What if there were lost big-band masterpieces by the great composer/arranger Gil Evans which never made it to record? In fact, there are plenty of them, according to composer/arranger Ryan Truesdell. He's culled, researched, transcribed and completed a handful of the best for Evans' 100th birthday anniversary. It helps that he's the lead copyist for composer Maria Schneider; he's borrowed much of her orchestra to record and now perform this rich, intensely-hued material.
Yuval (saxophone), Anat (reeds) and Avishai (trumpet) Cohen are siblings from Israel. They're also among the growing number of terrific jazz musicians from that country; Anat and Avishai have both had bookings for their own bands at Newport in recent years. Naturally, the three Cohens occasionally record and perform together as a band, whose original pieces and arrangements are supported by a rhythm section. It's a family reunion you won't secretly dread.
"Blues For Dandi's Orange Bull Chasing An Orange Sack"
Buoyed by a Guggenheim Fellowship, the alto saxophonist Rudresh Mahanthappa made an album in 2008 which integrated his love of South Asian music and funk and hip-hop and electronic music and kitchen sinks. He's finally getting to tour the music of the record Samdhi now, and with guitar (David Gilmore) and bass guitar (Rich Brown), it's electric, literally and figuratively.
Drummer Lewis Nash is certainly no stranger to prestigious festival stages; he's served in bands led by Betty Carter, Branford Marsalis and Tommy Flanagan. (And that was relatively early in his career, too.) So it's a great move to give the supporting cast member, who truly innovates within jazz traditions, a share of the spotlight. One of the bands he leads features the front line of Jeremy Pelt (trumpet) and Jimmy Greene (tenor sax); it's a classic quintet lineup, and it's the first on stage on day two at the 2012 Newport Jazz Festival.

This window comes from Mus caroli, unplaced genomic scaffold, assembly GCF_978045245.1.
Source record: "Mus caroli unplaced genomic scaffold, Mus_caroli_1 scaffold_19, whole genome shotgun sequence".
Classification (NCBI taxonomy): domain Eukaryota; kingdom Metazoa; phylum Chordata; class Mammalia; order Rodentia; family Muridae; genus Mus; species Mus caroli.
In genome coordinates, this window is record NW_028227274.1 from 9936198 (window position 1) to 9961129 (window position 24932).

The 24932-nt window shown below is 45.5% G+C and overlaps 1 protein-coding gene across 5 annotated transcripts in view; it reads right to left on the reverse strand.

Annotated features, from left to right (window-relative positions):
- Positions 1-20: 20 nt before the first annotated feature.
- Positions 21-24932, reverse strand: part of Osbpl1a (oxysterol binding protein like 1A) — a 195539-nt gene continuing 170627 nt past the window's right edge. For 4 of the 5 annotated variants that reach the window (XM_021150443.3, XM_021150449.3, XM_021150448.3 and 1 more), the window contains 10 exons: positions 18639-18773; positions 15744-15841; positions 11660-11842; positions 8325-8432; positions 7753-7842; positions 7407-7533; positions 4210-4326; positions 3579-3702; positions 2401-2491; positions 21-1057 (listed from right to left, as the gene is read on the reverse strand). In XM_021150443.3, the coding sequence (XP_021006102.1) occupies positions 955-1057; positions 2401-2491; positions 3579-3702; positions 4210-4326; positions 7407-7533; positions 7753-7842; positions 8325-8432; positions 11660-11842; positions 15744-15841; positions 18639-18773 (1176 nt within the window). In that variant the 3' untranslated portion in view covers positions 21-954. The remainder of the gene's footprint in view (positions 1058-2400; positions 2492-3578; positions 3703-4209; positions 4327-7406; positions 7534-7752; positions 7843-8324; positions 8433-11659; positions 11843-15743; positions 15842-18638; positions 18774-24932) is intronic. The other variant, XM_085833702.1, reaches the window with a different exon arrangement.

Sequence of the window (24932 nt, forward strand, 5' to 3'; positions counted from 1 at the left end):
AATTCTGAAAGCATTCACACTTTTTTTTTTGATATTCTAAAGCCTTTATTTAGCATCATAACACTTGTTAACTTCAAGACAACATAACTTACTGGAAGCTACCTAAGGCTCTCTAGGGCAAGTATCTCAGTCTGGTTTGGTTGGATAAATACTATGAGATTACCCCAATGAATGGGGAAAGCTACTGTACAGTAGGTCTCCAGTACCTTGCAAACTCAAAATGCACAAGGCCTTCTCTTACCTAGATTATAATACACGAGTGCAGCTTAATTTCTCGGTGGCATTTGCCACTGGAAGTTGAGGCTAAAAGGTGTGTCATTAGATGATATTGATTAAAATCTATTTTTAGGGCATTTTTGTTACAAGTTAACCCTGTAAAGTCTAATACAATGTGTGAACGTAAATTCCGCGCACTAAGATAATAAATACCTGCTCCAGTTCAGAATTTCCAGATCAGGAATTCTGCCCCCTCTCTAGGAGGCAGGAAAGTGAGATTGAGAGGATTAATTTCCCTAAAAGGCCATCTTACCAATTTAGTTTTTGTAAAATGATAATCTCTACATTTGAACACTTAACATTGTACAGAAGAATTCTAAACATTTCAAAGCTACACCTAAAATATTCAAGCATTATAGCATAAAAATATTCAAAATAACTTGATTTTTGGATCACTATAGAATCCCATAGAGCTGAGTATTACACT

The drummer has had a busy year already, having accepted the NEA Jazz Masters award and having released a new album, Sound Travels. He continues his year-long 70th birthday celebration by assembling this ad hoc band of leading lights like guitarist Lionel Loueke and bassist Christian McBride, who are both leading their own gigs this year.
Since he came over from Cuba around the turn of the century, the phenomenally talented percussionist Pedrito Martinez has become the conguero of choice for scores of bands. And most weeks in New York City, you can see him with his own, gigging several nights a week at a Cuban restaurant south of Central Park. The Pedrito Martinez Group places him at the congas and behind a microphone, where he exhibits a certain natural charisma. And though we haven't yet heard a studio album from the band, we already know that it goes way beyond what you'd think of Afro-Cuban music and/or jazz.
After a sunny, warm afternoon on the Rhode Island shore, the first full day of the 2012 Newport Jazz Festival has come and gone. If you've got a free moment, you can already replay many of the sets we recorded online. But starting at 11:00 a.m. ET on Sunday, we'll be presenting eight more hours of live video from the festival at npr.org/newportjazz. Here's what's on tap:
The Uptown Vocal Jazz Quartet has been serenading audiences in its native Washington, D.C., across the country and even as far as France for more than two decades. But its members are finding ways to bring something new to their performances. Bandleader and co-founder Ginny Carr says she wrote the words and music to all 10 songs on the quartet's new album, Hustlin' for a Gig â€” a relative rarity in a jazz world defined by time-tested standards.
This weekend, NPR Music and our partners WBGO and WGBH are presenting 16 hours of live video webcasting from the 2012 Newport Jazz Festival. For your convenience, here's a breakdown of what you'll see online and hear on WBGO. Everything is subject to change, as with all broadcasting; for the latest, check out npr.org/newportjazz, where you'll find the streaming video.